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Inspiring and Supporting Photographers of Australian Birds

Black Swan

Black Swan (Image ID 46651)
Photographed byMichael Hamel-Green on Wed 2nd Jun, 2021 and uploaded on Sat 12th Jun, 2021 .
Resolution1114x1400
Viewed108
ID46651
CommentA madeleine was Proust’s trigger for remembering a “lost” time. This photo of a Black Swan and its recently hatched cygnet is my “madeleine” memory of a lost and much happier time for a Black Swan pair that has made its home at Coburg Lake for much of the last decade and whom I have followed through their highs and lows on an almost weekly basis ever since. The pair arrived at the Lake around 2013-14. I know this because the male was tagged as part of a Melbourne University Study and tracked from its early days at Albert Park Lake through to Coburg Lake. In those first few years from 2014 to 2016, they would produce a new family every year, of around 5 to 6 cygnets, whom they would nurture for up to around 6 months before sending them off into the wider world. It was a delight to watch them at a conspicuous nest in the waters of the lake as they took it in turns to sit on the eggs, with a changing of the guard around 8 or 9am in the morning, with the female going off to feed and the male gently settling himself on the eggs (if only all human males were as conscientious and attentive). On one occasion, I sighted their affectionate mating ritual in which they began by intertwining their necks, progressed to the male mounting the half-submerged female, and then separated and began swimming in a circle around each other, like two ballet dancers performing a duet. But tragedy was to strike. In October 2016, the pair hatched four cygnets at their nest close to the weir. But one by one in the ensuing weeks, the cygnets disappeared until none were left. For months, the pair looked totally bereft. In 2018, they sought to hatch another brood but with little success: two cygnets were hatched but disappeared within a few weeks. In 2019 and 2020, after the arrival of a large White Ibis colony on the island in the lake, they did not appear to engage in any nesting at all, and were sometimes absent from the Lake for months at a time. This year, after a partial decline in the Ibis colony, they were once again seen at the lake and building a new nest in a shallow stretch of water. They took it in turn to sit on the nest for some six weeks, and about three weeks ago, were sighted with two creamy white cygnets. This is a photo taken a week and half ago of one of the cygnets with an attentive parent looking over it. Walkers in the park were delighted to be seeing our pair of Black Swans raising a new family once more. But already tragedy has struck again. Today only one of the cygnets is still with them, and, going on recent history, it may not be long before the last remaining cygnet disappears too, leaving them bereft again. The memory of a lost time when all seemed to be going right for them remains with me, as too does the ineffable sadness and anger about what has possibly led to the progressive failure of their broods, including chemical pollution upstream, extraordinary amounts of plastic, nylon and other detritus in their nest, the impact of a large White Ibis colony (200 strong at its peak) that has arrived in the park, and extreme weather events, like the storms Melbourne has just had, with swift flowing waters having possibly swept a cygnet away. I am sad about what has happened to this Black Swan pair. And I am angry about all the ways we are beginning to extinguish such beautiful creatures from the surface of this planet.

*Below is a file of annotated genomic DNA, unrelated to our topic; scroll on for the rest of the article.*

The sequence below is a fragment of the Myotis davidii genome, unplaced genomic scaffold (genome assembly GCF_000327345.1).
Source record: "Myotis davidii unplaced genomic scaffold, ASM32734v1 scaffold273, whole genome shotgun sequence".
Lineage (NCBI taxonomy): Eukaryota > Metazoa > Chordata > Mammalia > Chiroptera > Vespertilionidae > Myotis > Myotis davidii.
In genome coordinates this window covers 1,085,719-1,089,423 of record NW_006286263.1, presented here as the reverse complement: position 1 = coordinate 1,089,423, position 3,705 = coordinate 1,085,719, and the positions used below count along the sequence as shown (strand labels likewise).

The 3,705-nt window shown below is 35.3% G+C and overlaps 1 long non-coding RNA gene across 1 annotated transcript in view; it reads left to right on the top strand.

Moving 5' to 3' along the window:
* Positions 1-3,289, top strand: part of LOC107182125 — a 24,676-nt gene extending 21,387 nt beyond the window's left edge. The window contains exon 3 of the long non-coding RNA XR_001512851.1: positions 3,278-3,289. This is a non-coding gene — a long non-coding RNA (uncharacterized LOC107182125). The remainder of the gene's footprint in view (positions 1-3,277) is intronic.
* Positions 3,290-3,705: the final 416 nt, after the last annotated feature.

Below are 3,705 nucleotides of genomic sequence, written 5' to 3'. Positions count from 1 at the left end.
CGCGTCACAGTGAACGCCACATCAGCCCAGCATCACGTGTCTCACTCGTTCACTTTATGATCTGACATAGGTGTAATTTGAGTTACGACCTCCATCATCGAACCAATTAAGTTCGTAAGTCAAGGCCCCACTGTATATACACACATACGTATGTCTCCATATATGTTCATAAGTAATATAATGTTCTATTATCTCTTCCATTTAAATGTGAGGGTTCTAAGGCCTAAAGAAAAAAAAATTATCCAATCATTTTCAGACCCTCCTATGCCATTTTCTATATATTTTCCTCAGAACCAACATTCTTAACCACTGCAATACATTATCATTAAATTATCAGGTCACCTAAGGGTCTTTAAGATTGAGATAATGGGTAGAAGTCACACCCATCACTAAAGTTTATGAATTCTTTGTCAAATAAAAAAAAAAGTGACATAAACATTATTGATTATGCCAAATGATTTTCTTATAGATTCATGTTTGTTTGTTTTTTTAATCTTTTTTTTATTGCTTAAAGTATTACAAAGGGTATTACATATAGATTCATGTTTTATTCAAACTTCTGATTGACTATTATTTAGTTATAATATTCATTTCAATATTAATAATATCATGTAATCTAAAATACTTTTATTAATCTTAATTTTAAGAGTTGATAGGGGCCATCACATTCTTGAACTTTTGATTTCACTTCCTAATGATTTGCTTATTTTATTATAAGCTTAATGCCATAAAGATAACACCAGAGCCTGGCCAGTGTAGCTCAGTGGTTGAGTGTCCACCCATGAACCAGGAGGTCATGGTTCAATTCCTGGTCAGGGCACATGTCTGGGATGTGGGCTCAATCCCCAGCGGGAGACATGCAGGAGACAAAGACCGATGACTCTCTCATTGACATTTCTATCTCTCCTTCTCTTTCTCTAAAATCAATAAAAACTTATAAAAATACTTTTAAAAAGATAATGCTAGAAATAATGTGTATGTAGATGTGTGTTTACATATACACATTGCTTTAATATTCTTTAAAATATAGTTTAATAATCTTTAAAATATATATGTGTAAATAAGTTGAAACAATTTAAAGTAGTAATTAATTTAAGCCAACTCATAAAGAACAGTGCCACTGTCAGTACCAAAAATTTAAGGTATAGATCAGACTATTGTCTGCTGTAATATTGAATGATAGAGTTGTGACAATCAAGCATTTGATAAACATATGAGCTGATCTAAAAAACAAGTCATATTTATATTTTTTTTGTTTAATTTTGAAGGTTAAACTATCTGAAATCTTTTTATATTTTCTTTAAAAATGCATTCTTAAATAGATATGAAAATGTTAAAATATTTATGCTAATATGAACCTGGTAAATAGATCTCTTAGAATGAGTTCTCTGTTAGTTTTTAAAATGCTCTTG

EquipmentNikon Z7ii, Nikon 300mm PF f4, TC1.4, focal length 420mm
ISO 800
1/800th f8
LocationCoburg Lake Reserve, Coburg, Victoria
Keywordsjuvenile, adult
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